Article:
In this post, we'll go over the essential steps to capturing the rich, dynamic sound of your drum kit with the help of effective acoustic treatments and proper recording techniques. Whether you're a seasoned pro or just starting your drumming journey, this post will ensure your home recordings hit all the right beats.
Choosing The Right Room
What is the best room size for a drum room?
The best room size for a drum room depends on factors like music type and personal preferences. Honestly, larger rooms without any parallel surfaces are great for recording drum sets. But those rooms are few and far between.
If you are recording at home you are probably limited in your room choice. You will have to make due with what you have. Which is totally fine!
Below are some general characteristics of different sized rooms.
- Tighter, more controlled sound.
- Limited natural reverb.
- Limited space for drummers and equipment.
- Square footage: Up to 150 square feet.
- Balanced sound with some room for natural resonance.
- Allows for a mix of controlled and lively tones.
- Adequate space for drummers and equipment.
- Square footage: 150 to 300 square feet.
- More open and resonant sound.
- Expansive, resonant sound.
- Greater space for dynamic playing and larger drum kits.
- Square footage: 300 square feet and above.
What is the best shape for a drum room?
The best shape for recording any audio is a room without any parallel surfaces. As mentioned earlier, these rooms are hard to come by unless you design it yourself.
No need to panic! If your room has parallel walls, and a parallel ceiling and floor (like most) you can use acoustical treatment to get great sound.
If you have the budget for some extra walls in your room, check out the below diagram. This would take away your parallel wall problem, and give you more natural reverberation in your room.
Do you need to soundproof a drum room?
Soundproofing a drum room can be essential, particularly in shared living spaces or areas with neighbors. It helps minimize the transmission of loud drum sounds outside the room, keeping you out of trouble and on your neighbors good side.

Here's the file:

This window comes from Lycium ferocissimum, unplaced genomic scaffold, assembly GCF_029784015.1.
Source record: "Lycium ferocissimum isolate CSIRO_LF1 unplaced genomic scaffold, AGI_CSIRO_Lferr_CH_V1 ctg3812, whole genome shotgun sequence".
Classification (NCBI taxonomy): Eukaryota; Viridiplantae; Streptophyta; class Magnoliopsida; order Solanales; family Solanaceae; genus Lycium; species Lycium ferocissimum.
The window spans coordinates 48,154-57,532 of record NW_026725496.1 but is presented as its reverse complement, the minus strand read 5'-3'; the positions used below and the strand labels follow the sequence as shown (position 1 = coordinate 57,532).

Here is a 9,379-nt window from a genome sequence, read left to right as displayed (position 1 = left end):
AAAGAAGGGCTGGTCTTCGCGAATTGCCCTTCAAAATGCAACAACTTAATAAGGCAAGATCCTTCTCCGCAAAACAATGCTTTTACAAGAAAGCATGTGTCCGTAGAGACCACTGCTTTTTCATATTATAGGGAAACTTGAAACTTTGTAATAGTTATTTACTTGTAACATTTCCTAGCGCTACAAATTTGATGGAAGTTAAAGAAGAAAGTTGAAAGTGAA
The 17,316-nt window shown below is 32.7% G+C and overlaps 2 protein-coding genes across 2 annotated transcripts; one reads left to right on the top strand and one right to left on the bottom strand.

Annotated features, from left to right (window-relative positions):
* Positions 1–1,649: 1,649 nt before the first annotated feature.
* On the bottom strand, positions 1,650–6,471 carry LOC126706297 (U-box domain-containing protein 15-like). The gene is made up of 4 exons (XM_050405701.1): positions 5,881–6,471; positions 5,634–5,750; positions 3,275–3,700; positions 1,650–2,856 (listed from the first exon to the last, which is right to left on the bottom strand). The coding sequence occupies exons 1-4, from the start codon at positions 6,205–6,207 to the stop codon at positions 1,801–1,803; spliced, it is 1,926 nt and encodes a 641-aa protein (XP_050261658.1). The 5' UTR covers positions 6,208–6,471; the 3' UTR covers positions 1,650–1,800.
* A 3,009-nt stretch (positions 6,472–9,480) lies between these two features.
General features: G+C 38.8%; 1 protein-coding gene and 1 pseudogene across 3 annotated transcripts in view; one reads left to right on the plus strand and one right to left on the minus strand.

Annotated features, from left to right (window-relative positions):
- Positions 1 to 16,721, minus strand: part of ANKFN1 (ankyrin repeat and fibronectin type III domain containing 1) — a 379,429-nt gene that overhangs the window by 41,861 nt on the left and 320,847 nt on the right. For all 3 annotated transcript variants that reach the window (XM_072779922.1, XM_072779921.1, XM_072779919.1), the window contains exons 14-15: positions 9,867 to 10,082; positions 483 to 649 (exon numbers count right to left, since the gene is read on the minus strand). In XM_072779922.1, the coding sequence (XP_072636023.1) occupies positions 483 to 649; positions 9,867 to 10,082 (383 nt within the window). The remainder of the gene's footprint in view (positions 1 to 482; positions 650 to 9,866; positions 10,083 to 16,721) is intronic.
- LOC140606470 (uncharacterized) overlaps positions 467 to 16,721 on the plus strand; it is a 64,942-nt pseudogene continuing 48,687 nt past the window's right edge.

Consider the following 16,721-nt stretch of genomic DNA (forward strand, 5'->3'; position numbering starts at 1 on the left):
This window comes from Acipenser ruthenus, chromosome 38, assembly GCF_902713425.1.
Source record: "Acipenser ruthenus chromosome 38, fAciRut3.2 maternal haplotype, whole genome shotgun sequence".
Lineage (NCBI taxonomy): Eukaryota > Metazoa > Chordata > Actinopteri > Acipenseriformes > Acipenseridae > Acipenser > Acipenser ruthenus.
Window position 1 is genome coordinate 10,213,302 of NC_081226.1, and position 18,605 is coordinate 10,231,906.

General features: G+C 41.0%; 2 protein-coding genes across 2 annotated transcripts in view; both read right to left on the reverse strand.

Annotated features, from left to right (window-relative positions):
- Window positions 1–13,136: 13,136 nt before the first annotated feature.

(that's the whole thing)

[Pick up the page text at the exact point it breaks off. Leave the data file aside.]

Additionally, soundproofing can enhance the quality of recordings by preventing external noise interference.
If you don't have the budget to soundproof, or you are renting and cannot renovate, try to work a schedule out with your neighbors and record during time with little outside noise. This is definitely not ideal but worth a try!
How to soundproof a drum room?
To soundproof a drum room, start by addressing potential sound leaks through doors, windows, and walls. Use weather stripping, door sweeps, and acoustic caulk to seal gaps and prevent sound from escaping.
The next step is to add a soundproofing layer to your walls. If you are building from scratch consider the below wall systems.
If your room is already constructed you can add a dense soundproofing layer, and another layer of drywall on the outside.
As you can see, soundproofing can get expensive. Make sure you absolutely need to invest in soundproofing before you start the project. If you can work around your neighbors schedule and record when there are no problems, you can save yourself from having to invest in soundproofing.
Essential Recording Equipment From Drummers
What microphones are best for drums?
The best microphones for drums depend on the specific application, the type of drum, and personal preference. However, here are some popular choices for recording the best drum sounds.
Overhead (Cymbals and Kit Ambiance)
Room Microphones (for Ambiance)
What is the best mic placement when recording drums?
Getting the best drum sound during recording involves strategic microphone placement. We have broken it down for you so you can be ready to record drums like a pro!
- Position mic just inside the sound hole for depth.
- Experiment with placement to capture desired punch.
- Use mics on the top and bottom heads for attack and sizzle.
- Adjust placement for a balanced snare sound.
- Position mics close to drumhead for full resonance.
- Adjust heights for a balanced representation.
- Place overhead mics at a height to capture overall kit sound.
- Avoid direct hits on the cymbals for a balanced and natural tone.
- Space evenly to capture the full stereo image.
- Experiment with height and angle for balance.
Here is a diagram showing microphone placement for a drum set.
What audio interfaces work best for drums?
The choice of an audio interface for drums depends on various factors, including the number of inputs needed, budget constraints, and specific features required.
The number of inputs depends on how many mics you are going to use. Let's say you are going to do three tom mics, one snare mic, two overheads, and a kick drum mic. You are going to need seven mic inputs.
A good idea is to get a little mixing board that doubles as an audio interface. This was you can power all your microphones and set the levels on the mixing board, then send and record the signals onto your computer.
Here are some audio interfaces that are well-regarded for drum recording:
- Offers multiple inputs, suitable for miking a full drum kit.
- Good preamp quality and reliable performance.